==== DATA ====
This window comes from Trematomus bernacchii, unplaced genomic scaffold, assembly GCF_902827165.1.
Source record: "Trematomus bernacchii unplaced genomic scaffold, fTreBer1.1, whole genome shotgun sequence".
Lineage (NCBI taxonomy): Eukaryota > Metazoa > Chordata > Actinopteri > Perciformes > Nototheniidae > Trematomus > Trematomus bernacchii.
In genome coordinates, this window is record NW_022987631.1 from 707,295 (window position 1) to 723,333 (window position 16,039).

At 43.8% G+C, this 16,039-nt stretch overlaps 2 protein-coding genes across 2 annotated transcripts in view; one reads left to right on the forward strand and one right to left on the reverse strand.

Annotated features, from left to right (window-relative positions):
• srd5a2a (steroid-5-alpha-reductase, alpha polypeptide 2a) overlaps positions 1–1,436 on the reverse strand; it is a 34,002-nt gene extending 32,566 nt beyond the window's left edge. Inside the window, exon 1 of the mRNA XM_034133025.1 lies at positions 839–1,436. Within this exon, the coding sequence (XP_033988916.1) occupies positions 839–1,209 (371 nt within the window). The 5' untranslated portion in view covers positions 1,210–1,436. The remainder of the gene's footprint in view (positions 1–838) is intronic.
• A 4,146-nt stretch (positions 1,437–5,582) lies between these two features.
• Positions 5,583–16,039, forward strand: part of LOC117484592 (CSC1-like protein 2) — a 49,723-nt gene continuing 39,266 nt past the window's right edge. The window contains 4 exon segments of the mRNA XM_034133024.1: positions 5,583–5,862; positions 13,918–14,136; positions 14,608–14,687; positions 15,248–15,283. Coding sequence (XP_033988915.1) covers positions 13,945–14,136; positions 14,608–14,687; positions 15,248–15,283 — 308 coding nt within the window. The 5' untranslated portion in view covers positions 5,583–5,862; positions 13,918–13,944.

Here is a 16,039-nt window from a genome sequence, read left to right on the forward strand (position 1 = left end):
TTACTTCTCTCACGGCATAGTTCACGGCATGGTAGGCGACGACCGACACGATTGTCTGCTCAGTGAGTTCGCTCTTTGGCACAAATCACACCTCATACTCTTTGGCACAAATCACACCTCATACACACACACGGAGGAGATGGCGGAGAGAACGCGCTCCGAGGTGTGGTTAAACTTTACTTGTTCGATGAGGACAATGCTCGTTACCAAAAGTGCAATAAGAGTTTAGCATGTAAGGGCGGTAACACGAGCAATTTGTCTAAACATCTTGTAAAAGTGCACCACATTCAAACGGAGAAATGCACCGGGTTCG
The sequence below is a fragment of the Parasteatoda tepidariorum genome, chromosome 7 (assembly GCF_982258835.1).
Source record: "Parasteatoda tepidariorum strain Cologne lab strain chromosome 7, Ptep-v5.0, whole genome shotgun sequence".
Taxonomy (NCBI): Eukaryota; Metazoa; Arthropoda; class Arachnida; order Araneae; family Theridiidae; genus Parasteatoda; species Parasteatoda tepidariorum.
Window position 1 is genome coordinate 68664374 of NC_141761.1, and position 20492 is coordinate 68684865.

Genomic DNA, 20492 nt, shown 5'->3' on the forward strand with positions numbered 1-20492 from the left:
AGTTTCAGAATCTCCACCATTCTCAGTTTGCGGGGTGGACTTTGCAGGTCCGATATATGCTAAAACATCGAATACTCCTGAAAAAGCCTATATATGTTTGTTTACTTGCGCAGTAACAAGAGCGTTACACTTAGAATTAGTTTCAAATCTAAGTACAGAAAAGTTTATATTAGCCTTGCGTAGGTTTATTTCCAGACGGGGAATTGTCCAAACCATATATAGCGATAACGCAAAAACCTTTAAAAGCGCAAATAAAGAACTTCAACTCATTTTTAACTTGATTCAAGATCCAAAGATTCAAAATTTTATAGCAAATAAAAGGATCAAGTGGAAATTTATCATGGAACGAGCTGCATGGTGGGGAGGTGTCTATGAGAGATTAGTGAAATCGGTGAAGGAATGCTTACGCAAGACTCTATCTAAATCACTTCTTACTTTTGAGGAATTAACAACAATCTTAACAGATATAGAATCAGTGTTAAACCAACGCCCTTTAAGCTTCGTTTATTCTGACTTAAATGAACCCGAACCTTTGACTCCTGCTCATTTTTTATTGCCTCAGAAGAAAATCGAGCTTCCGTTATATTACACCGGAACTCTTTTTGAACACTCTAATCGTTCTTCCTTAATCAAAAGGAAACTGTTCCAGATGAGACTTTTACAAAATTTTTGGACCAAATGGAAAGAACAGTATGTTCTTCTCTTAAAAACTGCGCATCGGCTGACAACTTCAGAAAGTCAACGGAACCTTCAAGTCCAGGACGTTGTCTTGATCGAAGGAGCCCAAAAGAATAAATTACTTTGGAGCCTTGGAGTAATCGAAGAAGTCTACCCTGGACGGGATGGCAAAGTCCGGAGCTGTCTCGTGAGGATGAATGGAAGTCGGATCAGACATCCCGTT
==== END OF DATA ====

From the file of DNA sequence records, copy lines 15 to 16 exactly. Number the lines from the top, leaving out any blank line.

Window position 1 is genome coordinate 68664374 of NC_141761.1, and position 20492 is coordinate 68684865.

Genomic DNA, 20492 nt, shown 5'->3' on the forward strand with positions numbered 1-20492 from the left: